The European spacecraft that performed the first-ever soft landing on a comet might have done so not just once, but twice.
The Philae lander, part of the European Space Agency's (ESA) Rosetta mission, made history Wednesday morning (Nov. 12) when it touched down on Comet 67P/Churyumov-Gerasimenko. But the probe's anchoring harpoons didn't fire as planned, and Philae may have bounced off the surface before settling back onto the icy body once again, mission officials said.
"Maybe today, we didn't just land once — we even landed twice," Stephan Ulamec, Philae lander manager at the DLR German Aerospace Center, said during a news conference Wednesday. [See images from the comet-landing mission]
Philae separated from the Rosetta mothership around 3:35 a.m. EST (0835 GMT) Wednesday, then slowly spiraled down toward the 2.5-mile-wide (4 kilometers) Comet 67P before landing about 7 hours later.
Mission officials originally announced that Philae's harpoons fired, securing the 220-lb. (100 kilograms) probe to the comet. But they soon backtracked and said the anchoring system did not deploy, for reasons that are unclear at the moment.
Some data — including fluctuations in Philae's radio-communications link — suggest that the lander lifted off after the initial touchdown, turned slightly and then came down once again, Ulamec said. But he stressed that this scenario remains speculation for now.
"We still do not fully understand what happened," he said. "It's not so easy to interpret, but tomorrow morning, we should know a lot more."
Communications between Philae and mission controllers are suspended for now because the Rosetta mothership, which is orbiting 67P, went behind the comet's horizon, Ulamec said. The link should be re-established by Thursday morning (Nov. 13), he added.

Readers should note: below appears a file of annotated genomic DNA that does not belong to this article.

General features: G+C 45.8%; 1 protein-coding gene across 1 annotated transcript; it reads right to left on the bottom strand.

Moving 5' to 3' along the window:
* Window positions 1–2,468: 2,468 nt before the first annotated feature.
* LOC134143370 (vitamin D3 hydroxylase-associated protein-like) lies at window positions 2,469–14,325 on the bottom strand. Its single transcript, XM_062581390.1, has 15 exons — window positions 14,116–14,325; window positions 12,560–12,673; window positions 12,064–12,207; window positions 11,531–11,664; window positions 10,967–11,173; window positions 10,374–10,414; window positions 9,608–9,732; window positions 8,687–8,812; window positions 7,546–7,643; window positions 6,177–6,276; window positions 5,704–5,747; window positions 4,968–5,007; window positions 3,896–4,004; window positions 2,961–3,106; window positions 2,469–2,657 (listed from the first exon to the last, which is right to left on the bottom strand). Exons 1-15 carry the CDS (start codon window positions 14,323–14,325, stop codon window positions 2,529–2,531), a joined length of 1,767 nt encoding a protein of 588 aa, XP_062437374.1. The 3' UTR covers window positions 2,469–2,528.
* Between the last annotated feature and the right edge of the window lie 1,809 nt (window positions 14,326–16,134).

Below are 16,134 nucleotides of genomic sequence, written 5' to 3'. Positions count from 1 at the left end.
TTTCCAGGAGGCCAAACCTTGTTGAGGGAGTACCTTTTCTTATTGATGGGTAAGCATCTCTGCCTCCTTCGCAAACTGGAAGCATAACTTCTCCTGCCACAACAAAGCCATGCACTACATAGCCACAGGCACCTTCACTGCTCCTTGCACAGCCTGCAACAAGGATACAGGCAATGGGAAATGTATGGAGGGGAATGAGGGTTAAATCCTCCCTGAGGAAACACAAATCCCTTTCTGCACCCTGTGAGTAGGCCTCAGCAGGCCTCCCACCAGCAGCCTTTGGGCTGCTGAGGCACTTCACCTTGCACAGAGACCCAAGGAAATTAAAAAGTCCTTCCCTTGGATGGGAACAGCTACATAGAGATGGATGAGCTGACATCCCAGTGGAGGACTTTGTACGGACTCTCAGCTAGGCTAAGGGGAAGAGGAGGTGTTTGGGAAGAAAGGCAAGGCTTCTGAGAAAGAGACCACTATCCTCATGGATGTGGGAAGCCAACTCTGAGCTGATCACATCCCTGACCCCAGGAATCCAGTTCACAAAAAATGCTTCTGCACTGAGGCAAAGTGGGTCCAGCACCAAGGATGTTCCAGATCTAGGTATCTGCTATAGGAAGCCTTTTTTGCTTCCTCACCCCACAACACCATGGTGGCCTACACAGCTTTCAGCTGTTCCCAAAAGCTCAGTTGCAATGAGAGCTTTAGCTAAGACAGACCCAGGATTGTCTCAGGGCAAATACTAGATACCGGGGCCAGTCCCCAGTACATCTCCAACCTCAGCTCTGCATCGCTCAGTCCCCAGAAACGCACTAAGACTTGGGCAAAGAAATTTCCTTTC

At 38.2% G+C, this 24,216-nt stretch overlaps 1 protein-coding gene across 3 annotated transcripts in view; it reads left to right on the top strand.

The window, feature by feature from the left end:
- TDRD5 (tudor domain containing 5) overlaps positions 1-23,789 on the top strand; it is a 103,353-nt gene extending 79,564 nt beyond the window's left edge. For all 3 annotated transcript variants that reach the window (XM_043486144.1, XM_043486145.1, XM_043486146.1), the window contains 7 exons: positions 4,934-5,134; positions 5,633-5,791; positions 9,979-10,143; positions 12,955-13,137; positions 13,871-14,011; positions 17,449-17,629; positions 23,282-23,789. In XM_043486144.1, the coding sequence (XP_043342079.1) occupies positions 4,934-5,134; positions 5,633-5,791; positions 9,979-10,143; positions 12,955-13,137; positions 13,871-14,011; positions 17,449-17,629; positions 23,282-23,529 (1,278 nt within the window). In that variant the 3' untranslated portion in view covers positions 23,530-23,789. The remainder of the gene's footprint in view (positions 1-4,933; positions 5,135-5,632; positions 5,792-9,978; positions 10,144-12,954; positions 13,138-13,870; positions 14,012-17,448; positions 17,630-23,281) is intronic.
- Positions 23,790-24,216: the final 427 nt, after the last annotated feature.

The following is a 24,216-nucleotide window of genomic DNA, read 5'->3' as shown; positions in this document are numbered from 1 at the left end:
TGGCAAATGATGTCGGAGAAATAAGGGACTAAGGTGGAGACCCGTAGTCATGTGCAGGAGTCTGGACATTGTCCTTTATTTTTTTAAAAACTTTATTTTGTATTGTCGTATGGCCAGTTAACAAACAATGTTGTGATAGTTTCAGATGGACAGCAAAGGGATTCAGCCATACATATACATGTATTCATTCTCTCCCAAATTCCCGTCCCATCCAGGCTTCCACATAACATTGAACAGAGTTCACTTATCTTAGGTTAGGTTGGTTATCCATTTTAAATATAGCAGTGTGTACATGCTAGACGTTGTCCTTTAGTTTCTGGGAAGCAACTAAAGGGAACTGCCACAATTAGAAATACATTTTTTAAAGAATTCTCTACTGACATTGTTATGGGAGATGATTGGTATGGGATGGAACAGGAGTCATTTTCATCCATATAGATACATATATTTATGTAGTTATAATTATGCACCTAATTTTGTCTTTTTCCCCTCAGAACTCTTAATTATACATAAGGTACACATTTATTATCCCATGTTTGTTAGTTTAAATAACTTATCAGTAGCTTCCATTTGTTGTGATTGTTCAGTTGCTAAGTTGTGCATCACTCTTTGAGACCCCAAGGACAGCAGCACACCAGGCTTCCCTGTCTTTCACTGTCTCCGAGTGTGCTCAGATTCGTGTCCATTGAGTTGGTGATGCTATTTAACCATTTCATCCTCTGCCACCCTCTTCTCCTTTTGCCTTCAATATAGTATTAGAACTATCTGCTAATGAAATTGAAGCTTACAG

Mission officials will provide an update during a news conference Thursday at 8 a.m. EST (1300 GMT). You can watch it live here on Space.com, courtesy of ESA.
Philae hit its target location on Comet 67P precisely during the initial touchdown, ESA officials said. And the lander appears to be in good working condition; it has sent back some science and "housekeeping" data already, Ulamec said. Still, he and other officials stressed that more analysis is required to determine Philae's status and fate.
The $1.3 billion Rosetta mission launched in March 2004 and then rendezvoused with 67P in deep space this past August. On Aug. 6, Rosetta became the first spacecraft ever to enter orbit around a comet.
The mission's main goal is to learn more about the composition and behavior of comets, which are icy remnants left over from the solar system's formation 4.6 billion years ago. Rosetta is gathering data from orbit, while the plan calls for Philae to photograph and collect samples from 67P's surface.
The mission is expected to last at least through December 2015 — four months after 67P makes its closest approach to the sun. The comet takes 6.5 years to complete one orbit, and its path takes 67P as close to our star as 115 million miles (186 million km) — about 1.25 times the sun-Earth distance.
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Michael Wall is a Senior Space Writer with Space.com and joined the team in 2010. He primarily covers exoplanets, spaceflight and military space, but has been known to dabble in the space art beat. His book about the search for alien life, "Out There," was published on Nov. 13, 2018. Before becoming a science writer, Michael worked as a herpetologist and wildlife biologist. He has a Ph.D. in evolutionary biology from the University of Sydney, Australia, a bachelor's degree from the University of Arizona, and a graduate certificate in science writing from the University of California, Santa Cruz. To find out what his latest project is, you can follow Michael on Twitter.